There is an interesting legal tool in the Competition Law of Bosnia and Herzegovina (originally adopted in 2005), that is seldom seen in other jurisdictions. Per the legal framework, the governing body of the local competition authority, the Competition Council, consists of six members appointed in order to reflect the complex ethnic structure of the country: two Bosnians, two Croats, and two Serbs.
In order to ensure that ethnic interest is protected, the local competition law has a specific decision-making tool: the “ethnic veto.” Specifically, for any decision to be adopted, at least one member of each ethnicity needs to be in favor. If both members appointed from the same ethnic group are against, a decision cannot be rendered, irrespective of the procedure undertaken up to that point or the facts in question. Usually, ethnic considerations have little to do with ensuring a level playing field and market competition; but in Bosnia, an ethnic veto can effectively override an antitrust enforcement.
The European Commission, in its opinion on Bosnia and Herzegovina’s May 2019 application for membership in the European Union, explicitly underlined this structure as problematic to the state’s accession aspirations. The EC pointed to the Competition Council as one of the administrative bodies that operates “on the basis of ethnic decision-making procedures, in which at least one representative from each constituent people needs to support a decision for it to be valid,” in concluding that this is “neither compatible with the [the Stabilisation and Association Agreement] nor with the obligations resulting from EU membership.” As a result, the EC recommended that Bosnian decision-makers “ensure that all administrative bodies entrusted with implementing the acquis are based only upon professionalism and eliminate veto rights in their decision-making, in compliance with the acquis.”
Indeed, the ethnic veto has been a serious cause of concern, as in numerous high-profile cases, whether involving abuse of dominance or restrictive agreements, the Competition Council failed to act due to its exercise. In a recent case, even a procedural decision on evidence collection was deemed to run afoul of a critical national interest, although it was mandated by the competent court. The Bosnian judiciary has in the past annulled “vetoed” decisions as depriving interested parties of their right to a fair trial, but this does not seem to have lessened its use. Considering the EC’s clear remarks, this mechanism seems to draw Bosnia further away from EU accession, a stated priority for many political actors.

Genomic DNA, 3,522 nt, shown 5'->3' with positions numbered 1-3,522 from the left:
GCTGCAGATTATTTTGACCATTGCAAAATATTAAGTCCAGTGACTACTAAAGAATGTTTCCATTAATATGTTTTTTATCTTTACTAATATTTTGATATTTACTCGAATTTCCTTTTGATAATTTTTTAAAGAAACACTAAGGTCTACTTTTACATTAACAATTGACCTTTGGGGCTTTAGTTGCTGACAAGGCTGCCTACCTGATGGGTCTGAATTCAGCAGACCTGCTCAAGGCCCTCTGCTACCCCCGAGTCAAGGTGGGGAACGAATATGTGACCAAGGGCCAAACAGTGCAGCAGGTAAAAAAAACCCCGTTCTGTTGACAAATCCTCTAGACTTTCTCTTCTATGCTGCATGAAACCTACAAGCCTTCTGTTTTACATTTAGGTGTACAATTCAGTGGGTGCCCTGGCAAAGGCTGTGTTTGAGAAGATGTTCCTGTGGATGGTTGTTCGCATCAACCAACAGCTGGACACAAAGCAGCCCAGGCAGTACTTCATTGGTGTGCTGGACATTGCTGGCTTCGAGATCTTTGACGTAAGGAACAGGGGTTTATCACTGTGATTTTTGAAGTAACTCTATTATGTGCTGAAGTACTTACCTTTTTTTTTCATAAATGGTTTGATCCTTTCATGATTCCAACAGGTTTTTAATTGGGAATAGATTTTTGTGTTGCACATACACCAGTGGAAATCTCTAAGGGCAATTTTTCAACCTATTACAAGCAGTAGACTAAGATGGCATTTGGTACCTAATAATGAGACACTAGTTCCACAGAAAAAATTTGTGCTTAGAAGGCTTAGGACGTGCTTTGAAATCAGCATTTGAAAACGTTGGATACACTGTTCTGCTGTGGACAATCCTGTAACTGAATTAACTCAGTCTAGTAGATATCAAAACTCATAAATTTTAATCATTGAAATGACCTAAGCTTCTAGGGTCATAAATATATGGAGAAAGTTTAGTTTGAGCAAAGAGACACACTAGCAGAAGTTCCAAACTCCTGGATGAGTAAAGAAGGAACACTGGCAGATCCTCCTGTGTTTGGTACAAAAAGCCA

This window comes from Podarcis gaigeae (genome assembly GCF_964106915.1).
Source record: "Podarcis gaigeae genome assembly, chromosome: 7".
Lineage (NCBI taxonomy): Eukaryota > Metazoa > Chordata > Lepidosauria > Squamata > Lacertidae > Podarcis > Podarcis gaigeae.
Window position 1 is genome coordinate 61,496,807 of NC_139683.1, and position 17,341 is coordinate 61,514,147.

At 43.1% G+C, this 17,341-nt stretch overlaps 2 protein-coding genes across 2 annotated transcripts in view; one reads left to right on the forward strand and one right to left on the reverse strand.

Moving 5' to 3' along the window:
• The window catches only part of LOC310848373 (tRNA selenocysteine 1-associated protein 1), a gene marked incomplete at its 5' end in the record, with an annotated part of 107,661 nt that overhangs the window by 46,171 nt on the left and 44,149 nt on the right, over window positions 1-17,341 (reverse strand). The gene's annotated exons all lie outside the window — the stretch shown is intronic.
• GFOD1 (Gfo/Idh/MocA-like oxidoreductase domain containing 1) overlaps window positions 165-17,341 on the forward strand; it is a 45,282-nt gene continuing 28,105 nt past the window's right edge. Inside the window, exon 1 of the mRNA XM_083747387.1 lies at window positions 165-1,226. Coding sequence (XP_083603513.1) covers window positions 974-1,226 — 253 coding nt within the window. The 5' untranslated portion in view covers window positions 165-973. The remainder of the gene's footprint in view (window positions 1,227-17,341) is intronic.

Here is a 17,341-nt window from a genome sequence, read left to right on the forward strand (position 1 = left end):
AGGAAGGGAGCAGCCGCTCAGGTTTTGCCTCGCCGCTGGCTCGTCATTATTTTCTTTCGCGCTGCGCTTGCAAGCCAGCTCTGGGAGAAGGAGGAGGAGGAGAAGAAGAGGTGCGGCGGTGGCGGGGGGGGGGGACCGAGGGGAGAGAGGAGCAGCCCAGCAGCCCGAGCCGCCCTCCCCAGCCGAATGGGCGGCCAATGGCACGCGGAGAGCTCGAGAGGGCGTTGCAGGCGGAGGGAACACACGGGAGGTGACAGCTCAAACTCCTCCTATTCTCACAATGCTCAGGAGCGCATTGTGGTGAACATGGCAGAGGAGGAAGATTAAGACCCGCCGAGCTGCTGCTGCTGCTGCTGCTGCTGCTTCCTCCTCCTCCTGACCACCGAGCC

Indeed, competition law is intended to be impartial and not related to ethnic, national, or religious interest; market competition and free trade does not (or at least, should not) care about the ethnicity of an undertaking. While legitimate concerns of specific stakeholders and the broader effects of the decisions are routinely used to scrutinize competition law-related cases, an independent enforcer should not get a free pass based on an undefined, ethnically-based deliberation mechanism, but needs to ground its decisions on solid legal and economic analysis. A certain act, on balance, ultimately either will or will not be beneficial for market competition, and it is difficult enough for regulators to confidently predict the future effects of their actions. But with an ethnic veto, the authority is sending a message that, although a certain behavior might infringe competition law, it should not be sanctioned since it is in the interest not even of the state but of a specific ethnicity. Arguments based on the “raison d’etat” ultimately never work well, and are more likely to breed resentment than smooth issues over.
Where the veto will go is difficult to say for now. In June, 2020 the Bosnian presidency initiated activities to harmonize the local legal framework with the recommendations of the EC. Furthermore, the Bosnian lawmaking process is not entirely famous for its efficiency. While it can reasonably be expected that reorganization of the Competition Council will be a hotly debated topic, one can only speculate on the potential competition infringements which might go unpunished in the name of (a) people. Vox populi, vox dei.
By Nihad Sijercic, Partner, attorney at law in cooperation with Karanovic & Partners